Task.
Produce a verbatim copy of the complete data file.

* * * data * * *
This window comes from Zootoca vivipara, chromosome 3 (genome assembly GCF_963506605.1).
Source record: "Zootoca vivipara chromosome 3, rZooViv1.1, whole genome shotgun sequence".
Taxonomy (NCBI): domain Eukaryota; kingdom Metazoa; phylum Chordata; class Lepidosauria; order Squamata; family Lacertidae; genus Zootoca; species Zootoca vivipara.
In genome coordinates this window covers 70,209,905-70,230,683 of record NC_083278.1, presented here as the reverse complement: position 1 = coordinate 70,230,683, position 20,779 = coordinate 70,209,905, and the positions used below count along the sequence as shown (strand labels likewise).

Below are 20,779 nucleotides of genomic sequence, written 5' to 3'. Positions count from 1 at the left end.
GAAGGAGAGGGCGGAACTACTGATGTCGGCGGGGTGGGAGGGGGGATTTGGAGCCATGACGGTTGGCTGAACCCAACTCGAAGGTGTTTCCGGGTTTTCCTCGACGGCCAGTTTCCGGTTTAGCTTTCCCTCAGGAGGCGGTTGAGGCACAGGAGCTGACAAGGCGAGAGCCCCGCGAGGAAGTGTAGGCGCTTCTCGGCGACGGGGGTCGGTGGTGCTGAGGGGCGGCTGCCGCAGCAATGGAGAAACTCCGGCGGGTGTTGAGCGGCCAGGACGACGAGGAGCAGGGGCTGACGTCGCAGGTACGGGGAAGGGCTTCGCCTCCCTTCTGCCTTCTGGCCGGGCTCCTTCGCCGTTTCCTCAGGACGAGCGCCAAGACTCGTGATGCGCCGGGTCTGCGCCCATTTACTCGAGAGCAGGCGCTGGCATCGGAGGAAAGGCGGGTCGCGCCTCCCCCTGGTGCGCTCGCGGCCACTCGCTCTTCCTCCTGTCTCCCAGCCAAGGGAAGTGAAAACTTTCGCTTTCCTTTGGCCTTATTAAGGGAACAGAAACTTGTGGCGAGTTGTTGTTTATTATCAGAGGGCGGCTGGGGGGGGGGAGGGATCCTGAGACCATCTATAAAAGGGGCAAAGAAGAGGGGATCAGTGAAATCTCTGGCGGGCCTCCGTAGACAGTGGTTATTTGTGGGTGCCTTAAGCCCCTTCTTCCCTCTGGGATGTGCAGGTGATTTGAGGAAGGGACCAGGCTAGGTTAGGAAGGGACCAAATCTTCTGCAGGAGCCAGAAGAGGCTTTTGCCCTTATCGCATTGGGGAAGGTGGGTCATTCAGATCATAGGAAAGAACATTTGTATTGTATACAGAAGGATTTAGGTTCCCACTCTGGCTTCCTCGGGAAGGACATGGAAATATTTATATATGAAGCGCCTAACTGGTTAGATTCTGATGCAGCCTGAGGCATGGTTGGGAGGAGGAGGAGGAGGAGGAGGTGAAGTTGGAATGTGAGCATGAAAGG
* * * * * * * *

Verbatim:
This window comes from Zootoca vivipara, chromosome 3 (genome assembly GCF_963506605.1).
Source record: "Zootoca vivipara chromosome 3, rZooViv1.1, whole genome shotgun sequence".
Taxonomy (NCBI): domain Eukaryota; kingdom Metazoa; phylum Chordata; class Lepidosauria; order Squamata; family Lacertidae; genus Zootoca; species Zootoca vivipara.
In genome coordinates this window covers 70,209,905-70,230,683 of record NC_083278.1, presented here as the reverse complement: position 1 = coordinate 70,230,683, position 20,779 = coordinate 70,209,905, and the positions used below count along the sequence as shown (strand labels likewise).

Below are 20,779 nucleotides of genomic sequence, written 5' to 3'. Positions count from 1 at the left end.
GAAGGAGAGGGCGGAACTACTGATGTCGGCGGGGTGGGAGGGGGGATTTGGAGCCATGACGGTTGGCTGAACCCAACTCGAAGGTGTTTCCGGGTTTTCCTCGACGGCCAGTTTCCGGTTTAGCTTTCCCTCAGGAGGCGGTTGAGGCACAGGAGCTGACAAGGCGAGAGCCCCGCGAGGAAGTGTAGGCGCTTCTCGGCGACGGGGGTCGGTGGTGCTGAGGGGCGGCTGCCGCAGCAATGGAGAAACTCCGGCGGGTGTTGAGCGGCCAGGACGACGAGGAGCAGGGGCTGACGTCGCAGGTACGGGGAAGGGCTTCGCCTCCCTTCTGCCTTCTGGCCGGGCTCCTTCGCCGTTTCCTCAGGACGAGCGCCAAGACTCGTGATGCGCCGGGTCTGCGCCCATTTACTCGAGAGCAGGCGCTGGCATCGGAGGAAAGGCGGGTCGCGCCTCCCCCTGGTGCGCTCGCGGCCACTCGCTCTTCCTCCTGTCTCCCAGCCAAGGGAAGTGAAAACTTTCGCTTTCCTTTGGCCTTATTAAGGGAACAGAAACTTGTGGCGAGTTGTTGTTTATTATCAGAGGGCGGCTGGGGGGGGGGAGGGATCCTGAGACCATCTATAAAAGGGGCAAAGAAGAGGGGATCAGTGAAATCTCTGGCGGGCCTCCGTAGACAGTGGTTATTTGTGGGTGCCTTAAGCCCCTTCTTCCCTCTGGGATGTGCAGGTGATTTGAGGAAGGGACCAGGCTAGGTTAGGAAGGGACCAAATCTTCTGCAGGAGCCAGAAGAGGCTTTTGCCCTTATCGCATTGGGGAAGGTGGGTCATTCAGATCATAGGAAAGAACATTTGTATTGTATACAGAAGGATTTAGGTTCCCACTCTGGCTTCCTCGGGAAGGACATGGAAATATTTATATATGAAGCGCCTAACTGGTTAGATTCTGATGCAGCCTGAGGCATGGTTGGGAGGAGGAGGAGGAGGAGGAGGTGAAGTTGGAATGTGAGCATGAAAGG